We’ve all taught our children to lie, inadvertently.
It might be an age restriction for an activity, a ‘sorry we’re too busy’ to extended family when a more honest response would have been ‘I don’t want to because we want time together’. And we all know what it’s like when they call you on it. An explanation is fumbled through as we wrestle with the tangled ball of morality, social norms, our own desires and needs and the example we’re setting our children.
What are the implications of this?
David Brooks is a New York Times columnist. He wrote The Road of Character, which explores our moral and economic characters. He argues that in the last 30 years we’ve become fixated on our economic selves, to the detriment of our moral selves. This might explain why so many people feel unfulfilled with their lives, because an important part of who we are is being neglected. He cites data from Google showing how the words we use has changed. Bravery is down 66%. Gratitude down 49% humbleness 52% kindness 56%. We’re talking about this stuff less. And in his words this means –
“You settle for a moral mediocracy. Day by day, year by year, you turn your core self into something a little less impressive than you want.”
Susan David says something similar in Emotional Agility (a good read if you are battling with how to better get a grip on your reactions to your emotions and help your kids do the same with theirs).
She says that, as industrialization brought urbanization, people found themselves working and living alongside people they had no history with. Before, when communities changed slowly, so character mattered. Meaning your moral and mental qualities. When communities started to change fast, personality (roughly the impression you make through your behaviours and attitudes) became more prevalent, because you had to get to know people quickly. Building a reputation based on character takes time, having a stand out personality doesn’t.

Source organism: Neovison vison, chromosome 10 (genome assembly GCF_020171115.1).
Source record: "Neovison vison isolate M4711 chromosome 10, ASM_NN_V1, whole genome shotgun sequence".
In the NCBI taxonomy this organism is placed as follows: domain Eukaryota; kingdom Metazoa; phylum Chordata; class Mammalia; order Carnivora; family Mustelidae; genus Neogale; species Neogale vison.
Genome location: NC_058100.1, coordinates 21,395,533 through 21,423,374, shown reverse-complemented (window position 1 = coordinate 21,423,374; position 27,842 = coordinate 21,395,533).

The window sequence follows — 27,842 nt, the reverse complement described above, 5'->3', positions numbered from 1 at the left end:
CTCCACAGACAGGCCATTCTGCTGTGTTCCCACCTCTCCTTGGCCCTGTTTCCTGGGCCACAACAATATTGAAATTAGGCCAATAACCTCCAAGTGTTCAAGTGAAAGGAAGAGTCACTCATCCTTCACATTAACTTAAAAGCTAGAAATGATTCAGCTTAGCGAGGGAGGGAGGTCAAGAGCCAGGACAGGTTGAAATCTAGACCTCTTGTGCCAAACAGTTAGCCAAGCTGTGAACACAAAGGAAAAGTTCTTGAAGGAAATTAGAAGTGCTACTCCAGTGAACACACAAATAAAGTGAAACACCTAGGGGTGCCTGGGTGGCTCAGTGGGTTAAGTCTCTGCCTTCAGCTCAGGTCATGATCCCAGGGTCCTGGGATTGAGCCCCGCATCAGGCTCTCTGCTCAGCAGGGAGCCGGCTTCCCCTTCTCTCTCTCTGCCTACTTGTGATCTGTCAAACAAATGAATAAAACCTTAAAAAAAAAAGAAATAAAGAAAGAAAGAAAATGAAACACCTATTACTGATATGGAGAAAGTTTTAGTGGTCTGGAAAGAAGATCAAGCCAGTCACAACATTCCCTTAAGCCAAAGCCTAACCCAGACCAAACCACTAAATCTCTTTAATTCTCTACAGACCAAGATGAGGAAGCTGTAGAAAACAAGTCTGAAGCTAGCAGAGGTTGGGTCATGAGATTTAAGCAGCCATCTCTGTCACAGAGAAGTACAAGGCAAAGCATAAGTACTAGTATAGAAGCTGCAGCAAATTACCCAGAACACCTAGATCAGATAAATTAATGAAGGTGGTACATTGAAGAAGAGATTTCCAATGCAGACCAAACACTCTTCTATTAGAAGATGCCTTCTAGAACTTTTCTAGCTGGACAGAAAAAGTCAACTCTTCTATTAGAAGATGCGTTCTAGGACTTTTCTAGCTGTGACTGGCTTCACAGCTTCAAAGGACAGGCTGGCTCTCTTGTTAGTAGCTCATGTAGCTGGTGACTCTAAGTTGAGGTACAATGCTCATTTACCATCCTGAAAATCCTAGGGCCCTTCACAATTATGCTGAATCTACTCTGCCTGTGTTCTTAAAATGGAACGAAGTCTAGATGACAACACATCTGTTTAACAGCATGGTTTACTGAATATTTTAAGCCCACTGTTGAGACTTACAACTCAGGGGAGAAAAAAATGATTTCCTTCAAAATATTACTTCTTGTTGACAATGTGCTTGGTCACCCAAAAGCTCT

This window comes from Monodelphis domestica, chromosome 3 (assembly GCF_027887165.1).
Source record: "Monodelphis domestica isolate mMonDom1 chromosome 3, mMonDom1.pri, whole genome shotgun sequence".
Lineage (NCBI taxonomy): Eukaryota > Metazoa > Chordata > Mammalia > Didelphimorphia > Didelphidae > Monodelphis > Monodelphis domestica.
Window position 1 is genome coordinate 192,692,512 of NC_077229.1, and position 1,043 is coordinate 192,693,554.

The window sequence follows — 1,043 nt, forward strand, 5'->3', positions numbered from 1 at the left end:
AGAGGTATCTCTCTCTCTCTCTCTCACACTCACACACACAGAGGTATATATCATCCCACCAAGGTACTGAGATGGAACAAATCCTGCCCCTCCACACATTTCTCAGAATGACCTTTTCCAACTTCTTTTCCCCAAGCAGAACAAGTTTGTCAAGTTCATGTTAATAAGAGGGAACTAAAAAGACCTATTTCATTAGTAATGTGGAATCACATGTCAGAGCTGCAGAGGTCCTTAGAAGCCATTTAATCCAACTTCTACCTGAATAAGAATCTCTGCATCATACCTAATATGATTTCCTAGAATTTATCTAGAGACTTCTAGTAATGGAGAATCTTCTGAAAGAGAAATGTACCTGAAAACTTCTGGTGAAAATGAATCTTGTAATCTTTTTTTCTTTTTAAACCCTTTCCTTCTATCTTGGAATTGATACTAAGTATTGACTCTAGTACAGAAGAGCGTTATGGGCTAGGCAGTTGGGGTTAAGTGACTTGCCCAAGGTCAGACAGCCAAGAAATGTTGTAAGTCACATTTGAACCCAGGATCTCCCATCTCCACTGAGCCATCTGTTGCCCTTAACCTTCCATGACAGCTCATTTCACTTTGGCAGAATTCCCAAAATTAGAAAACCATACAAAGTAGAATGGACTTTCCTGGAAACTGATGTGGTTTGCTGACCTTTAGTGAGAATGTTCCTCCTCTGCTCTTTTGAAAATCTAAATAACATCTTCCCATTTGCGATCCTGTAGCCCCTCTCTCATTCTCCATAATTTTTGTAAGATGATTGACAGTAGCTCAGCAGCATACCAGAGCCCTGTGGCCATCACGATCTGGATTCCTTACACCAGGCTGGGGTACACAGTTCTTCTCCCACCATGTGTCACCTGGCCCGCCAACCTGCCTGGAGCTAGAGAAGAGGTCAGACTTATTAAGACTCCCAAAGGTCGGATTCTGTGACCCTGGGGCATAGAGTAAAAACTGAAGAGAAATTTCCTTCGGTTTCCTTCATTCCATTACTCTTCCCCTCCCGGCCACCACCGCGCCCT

As the pace of change and uncertainty of the future rise, there’s a question about where you focus your efforts to better equip your children to succeed. Our education system is focused 100% on skills, especially STEM (science, tech, engineering and maths), which are certainly useful. But if the projections of AI and machine learning advancements keep up, computers will far outstrip humans in these areas because of the nature of the skill set required. So maybe skills are a red herring.
As the pace of change and uncertainty rise, perhaps it’s better to give them the best abilities to navigate those changes, whatever they may be. From what I’ve read so far, it seems like some combination of character and personality is the best bet. Character for that inner strength to stop them erring onto immoral, illegal or dangerous paths. Personality to interact with the outside world in a way that sees them climbing ever higher, regardless of what skill set is required to climb. I am of course assuming they are good at learning at this point.
But if the future is so uncertain, and to really focus the mind, you can only choose one aspect, which do you go for?
I think the answer is character. If, like me, you believe the biggest barriers to success are those we have within us, then having a strong sense of our inner selves is the foundation of success. And, if the world is changing to be more interconnected and more transparent, then character has a chance to compete with personality to get them ahead too.
Next time you find yourself making one of those little lies in front of your children, you’ve got a few choices. Don’t do it. Do it and explain, thoughtfully why to them, or just do it and don’t explain. The last one is the least likely to help them later in life, but is the easiest. The first one is the hardest, but likely to serve them far better in the future. The choice is yours.
This post was previously published on Medium and is republished here with permission from the author.
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